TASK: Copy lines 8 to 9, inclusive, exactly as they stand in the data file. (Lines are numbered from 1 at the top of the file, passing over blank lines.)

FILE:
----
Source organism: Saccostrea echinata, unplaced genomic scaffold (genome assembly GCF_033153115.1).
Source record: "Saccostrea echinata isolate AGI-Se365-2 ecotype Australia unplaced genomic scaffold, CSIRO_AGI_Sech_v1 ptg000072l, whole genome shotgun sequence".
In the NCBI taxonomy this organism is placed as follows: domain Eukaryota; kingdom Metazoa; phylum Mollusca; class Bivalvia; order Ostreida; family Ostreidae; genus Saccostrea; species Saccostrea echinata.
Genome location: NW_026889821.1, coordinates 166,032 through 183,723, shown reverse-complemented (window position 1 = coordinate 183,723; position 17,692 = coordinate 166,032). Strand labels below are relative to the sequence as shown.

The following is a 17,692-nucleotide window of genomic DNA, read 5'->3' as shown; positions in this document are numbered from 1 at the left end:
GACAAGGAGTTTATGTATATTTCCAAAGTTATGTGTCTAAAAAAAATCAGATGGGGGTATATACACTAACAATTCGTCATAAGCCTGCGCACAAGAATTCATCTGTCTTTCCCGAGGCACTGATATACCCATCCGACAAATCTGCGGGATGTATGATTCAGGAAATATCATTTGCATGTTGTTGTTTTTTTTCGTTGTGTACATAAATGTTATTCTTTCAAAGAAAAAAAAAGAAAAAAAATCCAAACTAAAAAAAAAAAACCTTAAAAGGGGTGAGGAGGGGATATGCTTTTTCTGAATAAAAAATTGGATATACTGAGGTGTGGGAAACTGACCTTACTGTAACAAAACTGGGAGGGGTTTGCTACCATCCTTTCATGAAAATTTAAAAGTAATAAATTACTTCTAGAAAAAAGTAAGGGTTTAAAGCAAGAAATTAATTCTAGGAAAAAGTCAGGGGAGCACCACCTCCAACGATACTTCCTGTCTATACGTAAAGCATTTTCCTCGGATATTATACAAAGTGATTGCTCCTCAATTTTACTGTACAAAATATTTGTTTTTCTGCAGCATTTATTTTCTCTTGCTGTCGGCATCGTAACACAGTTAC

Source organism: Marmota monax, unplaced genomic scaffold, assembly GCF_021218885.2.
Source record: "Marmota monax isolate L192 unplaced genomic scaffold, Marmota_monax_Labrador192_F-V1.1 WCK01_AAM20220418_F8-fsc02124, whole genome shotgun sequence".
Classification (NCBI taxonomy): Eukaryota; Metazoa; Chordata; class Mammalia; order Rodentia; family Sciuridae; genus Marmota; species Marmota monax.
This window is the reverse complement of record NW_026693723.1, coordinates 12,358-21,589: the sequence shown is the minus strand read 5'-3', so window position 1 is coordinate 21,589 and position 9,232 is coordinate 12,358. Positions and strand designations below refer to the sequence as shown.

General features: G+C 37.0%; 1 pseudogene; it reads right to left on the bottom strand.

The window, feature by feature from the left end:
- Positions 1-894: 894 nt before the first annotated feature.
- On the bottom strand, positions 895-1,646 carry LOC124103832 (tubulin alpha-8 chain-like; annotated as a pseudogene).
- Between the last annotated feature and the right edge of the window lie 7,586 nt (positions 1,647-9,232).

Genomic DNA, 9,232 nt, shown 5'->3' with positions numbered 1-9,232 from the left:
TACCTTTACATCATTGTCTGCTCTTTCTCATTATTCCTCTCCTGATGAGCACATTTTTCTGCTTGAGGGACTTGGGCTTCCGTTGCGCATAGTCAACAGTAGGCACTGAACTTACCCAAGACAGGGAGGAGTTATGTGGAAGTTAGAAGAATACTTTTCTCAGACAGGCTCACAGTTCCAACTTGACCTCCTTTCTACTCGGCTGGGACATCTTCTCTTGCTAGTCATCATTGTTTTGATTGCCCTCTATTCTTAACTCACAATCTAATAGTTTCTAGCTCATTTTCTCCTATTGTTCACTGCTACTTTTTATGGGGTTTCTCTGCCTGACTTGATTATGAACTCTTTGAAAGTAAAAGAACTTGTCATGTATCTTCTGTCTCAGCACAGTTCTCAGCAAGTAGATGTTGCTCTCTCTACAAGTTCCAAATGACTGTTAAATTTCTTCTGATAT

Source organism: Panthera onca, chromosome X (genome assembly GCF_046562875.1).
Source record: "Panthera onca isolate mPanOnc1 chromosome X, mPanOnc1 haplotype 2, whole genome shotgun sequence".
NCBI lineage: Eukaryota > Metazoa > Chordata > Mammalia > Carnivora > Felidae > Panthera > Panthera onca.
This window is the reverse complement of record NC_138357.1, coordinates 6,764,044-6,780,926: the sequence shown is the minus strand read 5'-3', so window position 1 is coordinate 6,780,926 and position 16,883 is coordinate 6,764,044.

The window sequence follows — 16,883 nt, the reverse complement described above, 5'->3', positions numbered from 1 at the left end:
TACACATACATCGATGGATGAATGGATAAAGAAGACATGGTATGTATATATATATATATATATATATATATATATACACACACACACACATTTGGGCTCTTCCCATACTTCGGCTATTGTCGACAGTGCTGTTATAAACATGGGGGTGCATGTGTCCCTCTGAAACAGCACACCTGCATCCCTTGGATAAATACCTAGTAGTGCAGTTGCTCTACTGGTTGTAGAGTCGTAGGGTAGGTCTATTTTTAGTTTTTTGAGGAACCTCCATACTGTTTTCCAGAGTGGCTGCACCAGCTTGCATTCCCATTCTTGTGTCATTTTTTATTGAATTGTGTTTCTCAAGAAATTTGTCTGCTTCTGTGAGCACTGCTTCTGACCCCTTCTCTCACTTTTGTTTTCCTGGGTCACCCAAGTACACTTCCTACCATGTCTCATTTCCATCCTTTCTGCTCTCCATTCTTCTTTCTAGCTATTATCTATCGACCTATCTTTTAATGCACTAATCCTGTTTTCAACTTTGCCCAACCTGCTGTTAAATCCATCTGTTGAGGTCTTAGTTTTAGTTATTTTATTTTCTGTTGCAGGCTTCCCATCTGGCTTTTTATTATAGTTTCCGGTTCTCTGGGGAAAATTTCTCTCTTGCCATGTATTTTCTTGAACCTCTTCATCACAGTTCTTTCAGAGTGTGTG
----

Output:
Source record: "Marmota monax isolate L192 unplaced genomic scaffold, Marmota_monax_Labrador192_F-V1.1 WCK01_AAM20220418_F8-fsc02124, whole genome shotgun sequence".
Classification (NCBI taxonomy): Eukaryota; Metazoa; Chordata; class Mammalia; order Rodentia; family Sciuridae; genus Marmota; species Marmota monax.